Tuesday, 27 October 2015

Sweet Chestnuts and are they worth processing at home?

It must be the hunter gatherer in me that means I am always attracted to the Sweet Chestnuts as they arrive in markets and shops.  The glisten round and brown, and this year they are quite large. I've walked past a few Chestnut trees, this autumn and have looked through the leaf litter to see whether there is any 'mana from heaven', lurking and waiting for me to home and process into something tasty.  Sadly this year the prickly outer shells have split to reveal many very small nuts, so they have been left for the squirrels.

We have only just recently eaten my little stash of chestnuts from last year, which I found in the corner of the freezer.  I took the whole bag out and over several days enjoyed them in a number of dishes.  It was with the thought of these tasty morsels that I picked up about a kilo from Kenilworth Market last week.  It is always best policy to process the nuts as soon as possible, as they are liable to get musty if left in a bag for a couple of weeks.

The first note to myself was to freeze them so that I could take a few out at a time, to enjoy in dishes such as braised venison, or sliced and scattered between braised and roasted fennel or pumpkin.   Of course they are delicious finished off with a little butter together with sprouts.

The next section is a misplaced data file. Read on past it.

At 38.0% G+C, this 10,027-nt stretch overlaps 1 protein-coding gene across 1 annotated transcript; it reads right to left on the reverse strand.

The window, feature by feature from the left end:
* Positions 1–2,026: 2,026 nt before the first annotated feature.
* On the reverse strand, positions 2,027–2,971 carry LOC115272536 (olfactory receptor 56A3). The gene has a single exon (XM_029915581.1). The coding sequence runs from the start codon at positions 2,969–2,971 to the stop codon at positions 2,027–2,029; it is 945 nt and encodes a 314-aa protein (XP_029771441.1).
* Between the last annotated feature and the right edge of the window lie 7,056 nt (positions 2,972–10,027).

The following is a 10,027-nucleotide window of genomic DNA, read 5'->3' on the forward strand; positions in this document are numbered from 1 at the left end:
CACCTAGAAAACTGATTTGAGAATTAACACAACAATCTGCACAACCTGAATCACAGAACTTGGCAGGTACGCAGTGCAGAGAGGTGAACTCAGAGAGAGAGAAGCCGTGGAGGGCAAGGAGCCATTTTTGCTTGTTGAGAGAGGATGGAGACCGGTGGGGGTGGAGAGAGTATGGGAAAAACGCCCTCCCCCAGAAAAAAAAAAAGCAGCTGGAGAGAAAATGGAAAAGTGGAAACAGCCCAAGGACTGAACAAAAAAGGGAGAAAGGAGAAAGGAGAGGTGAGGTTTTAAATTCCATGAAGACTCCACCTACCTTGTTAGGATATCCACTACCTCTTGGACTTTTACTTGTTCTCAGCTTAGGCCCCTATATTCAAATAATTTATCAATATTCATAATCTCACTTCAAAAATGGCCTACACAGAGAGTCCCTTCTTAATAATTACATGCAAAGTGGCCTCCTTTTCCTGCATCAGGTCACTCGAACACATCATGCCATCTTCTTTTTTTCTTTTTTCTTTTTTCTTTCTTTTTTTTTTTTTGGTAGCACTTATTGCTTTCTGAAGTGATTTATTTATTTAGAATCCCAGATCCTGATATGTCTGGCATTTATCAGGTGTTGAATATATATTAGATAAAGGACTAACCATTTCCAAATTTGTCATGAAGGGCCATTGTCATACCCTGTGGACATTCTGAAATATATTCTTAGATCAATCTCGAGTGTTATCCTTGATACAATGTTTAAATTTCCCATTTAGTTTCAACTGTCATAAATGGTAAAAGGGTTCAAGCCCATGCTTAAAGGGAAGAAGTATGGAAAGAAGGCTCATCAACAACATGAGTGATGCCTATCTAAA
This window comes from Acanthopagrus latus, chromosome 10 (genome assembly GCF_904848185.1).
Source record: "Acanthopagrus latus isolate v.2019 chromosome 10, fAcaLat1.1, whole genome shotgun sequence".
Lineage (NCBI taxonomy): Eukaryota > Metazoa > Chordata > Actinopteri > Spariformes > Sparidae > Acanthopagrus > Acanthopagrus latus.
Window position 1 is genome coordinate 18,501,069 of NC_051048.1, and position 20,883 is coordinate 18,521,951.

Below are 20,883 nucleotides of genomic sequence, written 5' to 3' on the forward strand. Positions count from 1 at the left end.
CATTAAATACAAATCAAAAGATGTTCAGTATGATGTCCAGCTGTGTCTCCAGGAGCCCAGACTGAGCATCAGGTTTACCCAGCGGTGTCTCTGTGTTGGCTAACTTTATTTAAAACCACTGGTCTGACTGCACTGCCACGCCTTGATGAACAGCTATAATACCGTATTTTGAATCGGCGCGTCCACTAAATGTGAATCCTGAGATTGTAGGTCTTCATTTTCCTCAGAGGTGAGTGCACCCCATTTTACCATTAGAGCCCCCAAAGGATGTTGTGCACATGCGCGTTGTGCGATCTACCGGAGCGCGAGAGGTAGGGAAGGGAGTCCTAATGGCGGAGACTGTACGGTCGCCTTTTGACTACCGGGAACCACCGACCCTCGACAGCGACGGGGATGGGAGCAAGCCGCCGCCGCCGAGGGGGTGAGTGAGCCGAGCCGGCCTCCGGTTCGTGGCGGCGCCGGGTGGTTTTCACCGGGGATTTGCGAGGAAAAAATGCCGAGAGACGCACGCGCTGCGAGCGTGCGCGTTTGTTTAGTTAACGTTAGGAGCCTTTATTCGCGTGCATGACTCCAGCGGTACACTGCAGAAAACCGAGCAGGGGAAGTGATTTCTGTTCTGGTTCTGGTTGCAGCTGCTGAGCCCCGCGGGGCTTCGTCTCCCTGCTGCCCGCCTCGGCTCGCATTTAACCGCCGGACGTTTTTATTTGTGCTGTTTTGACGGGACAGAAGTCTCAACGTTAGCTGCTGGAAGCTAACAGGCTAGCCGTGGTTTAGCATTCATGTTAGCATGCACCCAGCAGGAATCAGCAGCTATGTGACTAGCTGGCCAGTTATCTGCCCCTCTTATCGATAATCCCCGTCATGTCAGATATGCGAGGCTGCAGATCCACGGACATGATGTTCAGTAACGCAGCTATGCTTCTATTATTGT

I am sure that each year I surf the internet looking for the best way to prepare them.  I find getting the outer shell off, after a few minutes in boiling water fairly easy, but it is getting the second thinner skin off more troublesome.  I do pop them back into the boiling water, but by the time I have finished them all there is the dark liquid and wet paper and cloths around.  In fact by the time I had prepared them all, I just about thought I must be going mad!  Maybe I should try roasting them in the oven for 1/2 an hour at 200C.  I shall update this if and when I try this method.

The chestnuts are frozen, and ready to enjoy...will I remember the pain?  Probably not!  I love the fact that these nuts grow on large trees, that the trees are grown and have a crop, and some people somewhere care and grow the trees, gather the nuts, and get some sort of a living out of them.  I suppose by processing them at home, I am not getting all the preservatives or added chemicals.

If anybody reading this has any tips, I'll be delighted to read your comments.

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